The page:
b)     Addressing the growing anxieties about vacancies touching 40 percent in the High Courts, the Constitution Bench headed by Justice Khehar said judges would continue to be appointed under the prevailing collegium system, which was restored when NJAC laws were struck down as unconstitutional by the Supreme Court.

8.

Holding power to account (Page 11)

a)     National

b)     Polity

a)     Right to Information (RTI) Act

b)     Decision-making process

c)     Good governance

a)    The RTI Act has completed 10 years of implementation. According to a conservative estimate based on the Information Commissions annual reports, there are at least 50 lakh RTI applications filed in India every year.

b)     The Commonwealth Human Rights Initiative used the data to estimate that just under 1 percent of the electorate uses the RTI every year. Over the last decade, at least 2 percent of the Indian population has used the law.

c)     Despite all our justified complaining about poor implementation, bureaucratic resistance, interference, absence of political and administrative support, threats against users, and attempts at dilution, people have fiercely owned the law like no other. They have defended it against every attack and put it to sustained use.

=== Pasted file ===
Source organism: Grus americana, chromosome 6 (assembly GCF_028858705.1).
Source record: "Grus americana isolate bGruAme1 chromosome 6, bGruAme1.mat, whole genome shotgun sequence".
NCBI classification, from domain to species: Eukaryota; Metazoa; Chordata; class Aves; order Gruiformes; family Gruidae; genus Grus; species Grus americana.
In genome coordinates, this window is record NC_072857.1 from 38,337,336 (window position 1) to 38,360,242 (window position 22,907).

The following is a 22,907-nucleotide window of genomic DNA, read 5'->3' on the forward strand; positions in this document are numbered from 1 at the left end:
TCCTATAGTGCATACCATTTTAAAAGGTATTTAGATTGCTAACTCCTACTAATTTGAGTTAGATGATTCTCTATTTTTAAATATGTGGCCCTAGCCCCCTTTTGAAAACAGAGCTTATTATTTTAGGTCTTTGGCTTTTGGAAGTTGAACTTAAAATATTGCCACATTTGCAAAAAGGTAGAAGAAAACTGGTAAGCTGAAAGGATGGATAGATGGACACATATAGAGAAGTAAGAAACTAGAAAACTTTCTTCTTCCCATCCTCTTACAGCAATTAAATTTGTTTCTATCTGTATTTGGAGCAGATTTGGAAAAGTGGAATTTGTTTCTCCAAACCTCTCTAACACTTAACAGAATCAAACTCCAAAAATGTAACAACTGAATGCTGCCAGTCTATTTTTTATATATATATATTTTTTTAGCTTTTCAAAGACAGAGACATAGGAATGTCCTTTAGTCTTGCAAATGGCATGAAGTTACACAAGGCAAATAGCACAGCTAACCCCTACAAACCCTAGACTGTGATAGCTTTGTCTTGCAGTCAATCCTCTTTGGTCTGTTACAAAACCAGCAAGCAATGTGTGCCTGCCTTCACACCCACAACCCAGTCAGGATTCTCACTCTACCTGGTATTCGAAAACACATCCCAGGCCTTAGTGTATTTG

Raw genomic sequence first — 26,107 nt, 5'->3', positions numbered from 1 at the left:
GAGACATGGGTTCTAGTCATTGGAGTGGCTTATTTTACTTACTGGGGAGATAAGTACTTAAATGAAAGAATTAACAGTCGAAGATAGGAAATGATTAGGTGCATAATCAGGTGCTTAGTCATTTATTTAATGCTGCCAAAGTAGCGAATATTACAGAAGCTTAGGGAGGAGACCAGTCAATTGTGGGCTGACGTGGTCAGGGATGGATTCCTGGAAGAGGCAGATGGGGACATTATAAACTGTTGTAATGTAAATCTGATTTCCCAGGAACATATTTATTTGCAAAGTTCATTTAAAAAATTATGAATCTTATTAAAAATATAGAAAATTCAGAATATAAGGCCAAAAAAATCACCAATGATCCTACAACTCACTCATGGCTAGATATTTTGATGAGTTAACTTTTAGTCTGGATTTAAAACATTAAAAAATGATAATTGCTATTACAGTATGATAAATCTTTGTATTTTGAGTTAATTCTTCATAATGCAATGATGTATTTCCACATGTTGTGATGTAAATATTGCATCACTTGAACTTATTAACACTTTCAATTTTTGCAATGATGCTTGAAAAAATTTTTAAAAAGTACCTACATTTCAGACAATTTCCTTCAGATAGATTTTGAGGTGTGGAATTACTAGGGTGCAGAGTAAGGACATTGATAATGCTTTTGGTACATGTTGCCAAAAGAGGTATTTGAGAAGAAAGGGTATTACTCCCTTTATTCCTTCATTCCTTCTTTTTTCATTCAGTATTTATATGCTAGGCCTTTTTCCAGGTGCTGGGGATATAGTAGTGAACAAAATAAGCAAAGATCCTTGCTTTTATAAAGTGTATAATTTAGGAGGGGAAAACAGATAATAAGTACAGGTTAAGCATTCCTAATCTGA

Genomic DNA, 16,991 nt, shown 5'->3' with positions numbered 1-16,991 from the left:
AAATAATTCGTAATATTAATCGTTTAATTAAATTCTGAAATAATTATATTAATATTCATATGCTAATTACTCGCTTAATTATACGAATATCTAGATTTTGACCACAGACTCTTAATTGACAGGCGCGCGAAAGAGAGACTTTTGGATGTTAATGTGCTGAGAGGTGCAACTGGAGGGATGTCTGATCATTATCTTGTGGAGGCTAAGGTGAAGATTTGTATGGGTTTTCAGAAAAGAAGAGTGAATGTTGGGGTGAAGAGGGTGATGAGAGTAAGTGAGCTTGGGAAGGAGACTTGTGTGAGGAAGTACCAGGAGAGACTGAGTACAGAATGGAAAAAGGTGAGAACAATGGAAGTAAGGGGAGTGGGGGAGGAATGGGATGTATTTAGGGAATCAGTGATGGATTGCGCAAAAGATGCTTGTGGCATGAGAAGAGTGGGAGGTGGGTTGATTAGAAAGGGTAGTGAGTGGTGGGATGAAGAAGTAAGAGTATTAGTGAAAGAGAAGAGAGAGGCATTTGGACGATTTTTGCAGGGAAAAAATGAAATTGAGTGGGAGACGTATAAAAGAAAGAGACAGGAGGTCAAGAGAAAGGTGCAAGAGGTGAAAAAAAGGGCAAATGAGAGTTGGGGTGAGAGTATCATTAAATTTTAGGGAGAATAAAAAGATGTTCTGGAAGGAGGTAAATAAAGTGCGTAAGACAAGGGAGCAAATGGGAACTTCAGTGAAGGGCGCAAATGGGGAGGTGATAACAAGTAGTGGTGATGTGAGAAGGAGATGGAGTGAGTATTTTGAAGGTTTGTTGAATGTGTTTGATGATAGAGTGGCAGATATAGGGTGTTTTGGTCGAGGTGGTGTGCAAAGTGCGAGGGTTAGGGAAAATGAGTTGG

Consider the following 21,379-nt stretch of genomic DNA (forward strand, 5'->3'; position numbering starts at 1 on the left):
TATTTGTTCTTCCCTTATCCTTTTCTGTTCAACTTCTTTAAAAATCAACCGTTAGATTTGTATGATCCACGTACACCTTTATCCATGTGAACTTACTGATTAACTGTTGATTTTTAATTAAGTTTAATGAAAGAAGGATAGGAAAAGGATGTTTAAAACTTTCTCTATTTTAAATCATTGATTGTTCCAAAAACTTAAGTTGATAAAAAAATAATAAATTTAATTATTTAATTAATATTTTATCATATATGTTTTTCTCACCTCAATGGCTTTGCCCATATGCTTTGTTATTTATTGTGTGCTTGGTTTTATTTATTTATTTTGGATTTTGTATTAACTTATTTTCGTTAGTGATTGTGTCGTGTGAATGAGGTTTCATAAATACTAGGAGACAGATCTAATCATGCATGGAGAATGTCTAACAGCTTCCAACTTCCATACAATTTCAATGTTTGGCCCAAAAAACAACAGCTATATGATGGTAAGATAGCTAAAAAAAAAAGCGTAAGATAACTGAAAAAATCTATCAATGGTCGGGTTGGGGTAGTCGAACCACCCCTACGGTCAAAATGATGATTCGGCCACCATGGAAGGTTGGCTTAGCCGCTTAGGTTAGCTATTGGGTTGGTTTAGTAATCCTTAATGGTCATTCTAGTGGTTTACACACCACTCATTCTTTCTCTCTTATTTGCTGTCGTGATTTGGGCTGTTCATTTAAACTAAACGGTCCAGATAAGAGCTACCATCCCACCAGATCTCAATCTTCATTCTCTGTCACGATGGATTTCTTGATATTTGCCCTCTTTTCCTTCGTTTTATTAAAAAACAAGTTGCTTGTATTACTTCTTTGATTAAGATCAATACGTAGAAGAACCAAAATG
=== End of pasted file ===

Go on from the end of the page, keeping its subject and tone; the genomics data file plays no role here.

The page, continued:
d)     In the world of democratic politics, people face the bleak scenario of political, economic and social promises being twisted to serve personal profit. Occasionally an election re-infuses great hope. But political leadership apart, the long march of attempting to make constitutional promises of equality and liberty is part of the daily survival of millions of Indians.

e)     People struggle every day to establish some reason in dealings in public life with assertions of citizenship, entitlements, and ethics. Discussions and deliberations within such groups and collectives gave birth to the process and principles of the RTI movement.

f)     The genesis of the RTI addressed issues of constitutional rights: empowering individuals and collectives to demand answers from a corrupt government.

g)     The RTI is a law that has spawned a new breed of activism and citizenship. RTI enthusiasts do not only file RTI applications; they also spend countless hours debating sections, cases, applications, and answers. These are ordinary people who have suddenly become obsessed and even possessive about their particular connection to this law.

h)     A decade gives us an opportunity to see what RTI is doing to the much larger processes of change. These are matters not of law, but of culture, of equations of power, and of unquestioned norms. It is very rare that one gets an opportunity to not just ask a question but change the basis of questioning.